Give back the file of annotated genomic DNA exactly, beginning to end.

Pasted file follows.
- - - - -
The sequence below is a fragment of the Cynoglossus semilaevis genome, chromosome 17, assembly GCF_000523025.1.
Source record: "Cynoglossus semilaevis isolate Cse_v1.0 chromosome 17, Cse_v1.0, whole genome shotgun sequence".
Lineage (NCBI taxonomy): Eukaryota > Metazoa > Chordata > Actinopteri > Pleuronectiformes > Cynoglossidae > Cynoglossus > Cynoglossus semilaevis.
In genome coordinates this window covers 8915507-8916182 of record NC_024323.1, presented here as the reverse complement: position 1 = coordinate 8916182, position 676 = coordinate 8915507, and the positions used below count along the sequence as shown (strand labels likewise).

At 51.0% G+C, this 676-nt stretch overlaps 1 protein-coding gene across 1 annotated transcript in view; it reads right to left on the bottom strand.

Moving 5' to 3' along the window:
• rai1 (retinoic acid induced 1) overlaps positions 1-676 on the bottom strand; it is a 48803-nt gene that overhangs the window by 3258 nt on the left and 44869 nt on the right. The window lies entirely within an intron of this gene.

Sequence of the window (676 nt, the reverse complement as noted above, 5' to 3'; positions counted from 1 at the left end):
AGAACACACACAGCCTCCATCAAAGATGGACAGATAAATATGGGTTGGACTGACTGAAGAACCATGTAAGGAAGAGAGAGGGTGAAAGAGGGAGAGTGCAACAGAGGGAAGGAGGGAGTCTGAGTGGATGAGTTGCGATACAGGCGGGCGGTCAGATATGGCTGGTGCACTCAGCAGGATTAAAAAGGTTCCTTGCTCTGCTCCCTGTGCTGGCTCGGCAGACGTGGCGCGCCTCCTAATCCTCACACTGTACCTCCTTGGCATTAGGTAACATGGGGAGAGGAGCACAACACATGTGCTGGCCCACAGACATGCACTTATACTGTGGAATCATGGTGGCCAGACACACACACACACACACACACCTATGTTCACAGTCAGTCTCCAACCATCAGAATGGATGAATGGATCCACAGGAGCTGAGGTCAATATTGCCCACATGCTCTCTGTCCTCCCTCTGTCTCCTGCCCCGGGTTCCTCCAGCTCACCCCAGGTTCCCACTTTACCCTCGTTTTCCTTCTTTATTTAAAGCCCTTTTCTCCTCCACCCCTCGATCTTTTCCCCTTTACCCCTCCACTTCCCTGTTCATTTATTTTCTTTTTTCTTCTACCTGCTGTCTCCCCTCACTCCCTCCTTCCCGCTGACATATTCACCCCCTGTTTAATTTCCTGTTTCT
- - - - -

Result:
The sequence below is a fragment of the Cynoglossus semilaevis genome, chromosome 17, assembly GCF_000523025.1.
Source record: "Cynoglossus semilaevis isolate Cse_v1.0 chromosome 17, Cse_v1.0, whole genome shotgun sequence".
Lineage (NCBI taxonomy): Eukaryota > Metazoa > Chordata > Actinopteri > Pleuronectiformes > Cynoglossidae > Cynoglossus > Cynoglossus semilaevis.
In genome coordinates this window covers 8915507-8916182 of record NC_024323.1, presented here as the reverse complement: position 1 = coordinate 8916182, position 676 = coordinate 8915507, and the positions used below count along the sequence as shown (strand labels likewise).

At 51.0% G+C, this 676-nt stretch overlaps 1 protein-coding gene across 1 annotated transcript in view; it reads right to left on the bottom strand.

Moving 5' to 3' along the window:
• rai1 (retinoic acid induced 1) overlaps positions 1-676 on the bottom strand; it is a 48803-nt gene that overhangs the window by 3258 nt on the left and 44869 nt on the right. The window lies entirely within an intron of this gene.

Sequence of the window (676 nt, the reverse complement as noted above, 5' to 3'; positions counted from 1 at the left end):
AGAACACACACAGCCTCCATCAAAGATGGACAGATAAATATGGGTTGGACTGACTGAAGAACCATGTAAGGAAGAGAGAGGGTGAAAGAGGGAGAGTGCAACAGAGGGAAGGAGGGAGTCTGAGTGGATGAGTTGCGATACAGGCGGGCGGTCAGATATGGCTGGTGCACTCAGCAGGATTAAAAAGGTTCCTTGCTCTGCTCCCTGTGCTGGCTCGGCAGACGTGGCGCGCCTCCTAATCCTCACACTGTACCTCCTTGGCATTAGGTAACATGGGGAGAGGAGCACAACACATGTGCTGGCCCACAGACATGCACTTATACTGTGGAATCATGGTGGCCAGACACACACACACACACACACACCTATGTTCACAGTCAGTCTCCAACCATCAGAATGGATGAATGGATCCACAGGAGCTGAGGTCAATATTGCCCACATGCTCTCTGTCCTCCCTCTGTCTCCTGCCCCGGGTTCCTCCAGCTCACCCCAGGTTCCCACTTTACCCTCGTTTTCCTTCTTTATTTAAAGCCCTTTTCTCCTCCACCCCTCGATCTTTTCCCCTTTACCCCTCCACTTCCCTGTTCATTTATTTTCTTTTTTCTTCTACCTGCTGTCTCCCCTCACTCCCTCCTTCCCGCTGACATATTCACCCCCTGTTTAATTTCCTGTTTCT